Make maths meaningful with Explorify
It’s National Numeracy Day on 18th May so here’s a handful of Explorify activities that will provide a context in which to exercise those maths skills.
Let’s start with exercise as a context and consider the skills of making accurate measurements and estimations. How fast can you jump a mile? is a Big Question that will get children thinking about what can or cannot easily be measured. The background science provides information about the muscles used for jumping and also signposts another Explorify activity, To flee or not to flee, which includes film of kangaroos. Kangaroos can leap up to 9 metres in a single bound!
Children in Key Stage Two could record their own heights before measuring their standing jump distances, investigating whether taller people tend to jump farther? Or they might choose to consider whether longer feet give an advantage (as they do to the kangaroo) or whether the approximate length of your thigh bone makes a difference to the distance you can jump.
For Key Stage One children, a line the length of a hop (9m) could be chalked on the playground (with a kangaroo pictured at one end!) so children can investigate how many of them, lying head to toe, it could leap over. Younger children would also enjoy hearing a linked story like The Kangaroo Who Couldn’t Hop by Robert Cox and Jim Robins.
Moving from horizontal to vertical distances, Explorify challenges children to build upwards in Newspaper towers with reference to the 828.1m high Burj Khalifa in Dubai, the world’s tallest artificial structure. If you prefer, towers can be made from marshmallows and spaghetti strands, which works well with any age group.
Younger children could spot the triangles in their structures; older ones could name the types of triangle and identify other shapes as well. They might consider: Is it helpful to use lots of the same type and size of triangle? Are scalene triangles ever used? This Problem Solver challenge provides a great context for practising pattern and shape identification.
Contexts for counting can be found in Explorify’s short films. In terms of progression, a good place to start might be the watering hole shown in Thirsty work. How many elephants are there? Or you could freeze the action so what you’re counting isn’t moving about. Try counting the bees in Winter warmth or fish in In the swim.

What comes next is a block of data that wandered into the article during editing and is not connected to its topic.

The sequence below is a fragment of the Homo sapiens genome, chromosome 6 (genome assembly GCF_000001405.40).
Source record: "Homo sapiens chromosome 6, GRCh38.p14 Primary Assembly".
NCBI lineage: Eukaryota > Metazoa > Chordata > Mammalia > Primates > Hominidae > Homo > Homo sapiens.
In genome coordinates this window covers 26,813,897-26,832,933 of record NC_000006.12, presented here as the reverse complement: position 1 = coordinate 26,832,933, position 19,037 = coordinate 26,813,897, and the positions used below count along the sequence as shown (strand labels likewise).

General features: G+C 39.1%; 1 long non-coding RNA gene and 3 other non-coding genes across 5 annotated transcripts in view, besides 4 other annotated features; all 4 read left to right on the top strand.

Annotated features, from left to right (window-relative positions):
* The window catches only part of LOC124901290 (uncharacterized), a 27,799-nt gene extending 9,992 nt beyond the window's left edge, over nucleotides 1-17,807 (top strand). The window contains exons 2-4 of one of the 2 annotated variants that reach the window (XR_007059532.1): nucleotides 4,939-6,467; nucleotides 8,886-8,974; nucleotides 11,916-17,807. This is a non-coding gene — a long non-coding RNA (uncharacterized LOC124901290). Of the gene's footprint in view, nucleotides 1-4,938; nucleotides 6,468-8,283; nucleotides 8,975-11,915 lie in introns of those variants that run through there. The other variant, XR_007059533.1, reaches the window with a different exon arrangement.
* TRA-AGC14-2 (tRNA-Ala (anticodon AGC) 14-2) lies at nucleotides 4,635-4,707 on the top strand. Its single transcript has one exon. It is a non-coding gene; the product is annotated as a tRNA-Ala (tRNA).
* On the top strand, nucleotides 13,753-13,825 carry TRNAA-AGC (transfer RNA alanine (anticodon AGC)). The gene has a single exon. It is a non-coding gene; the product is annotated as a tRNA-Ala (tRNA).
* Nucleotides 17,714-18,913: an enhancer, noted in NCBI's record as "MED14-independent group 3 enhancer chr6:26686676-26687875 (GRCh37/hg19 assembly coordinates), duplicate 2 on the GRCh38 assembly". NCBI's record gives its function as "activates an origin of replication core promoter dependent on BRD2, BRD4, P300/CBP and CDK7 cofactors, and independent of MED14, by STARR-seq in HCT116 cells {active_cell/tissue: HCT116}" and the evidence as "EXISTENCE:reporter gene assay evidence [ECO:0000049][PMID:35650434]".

Arrays make counting even easier, a starting point for this being the glass greenhouse panes in Under glass, or the seedlings shown in trays inside, or even the arrays of eggs in boxes in Standing on eggshells.
More challenging would be to count pairs of legs or the legs of multiple animals of the same type. You could start with this Explorify activity, a What If…? What if we had more than two legs? Move on to calculate the total number of legs for six beetles and five spiders. Mix it up!
Teeth offer another fun context for counting in How many vegetables should I eat? but this activity also suggests a context for honing data collection and representation skills. Create a class survey to find out the amount of fruit and vegetables children eat, or which types are their favourites. What if we didn’t use cars anymore? sets up another opportunity for data gathering: finding out how many children and parents walk or cycle to school or work.
Take a whisk shows four ways to whisk an egg white. The time taken is shown in minutes and seconds alongside a film of each method in action, good for getting to grips with reading digital timers. The next step could be to record volume using data loggers after trying to amplify sounds in the activity Make sound louder.
Finally, I have to mention a personal Explorify favourite, Sturdy pads, in which weights are placed on giant lily pads at Kew Gardens. Grab some same-size sheets of tinfoil, a large bowl of water and a box of bricks or marbles and investigate which group’s tinfoil boat will hold the most before it sinks – a splendid context for measuring mass.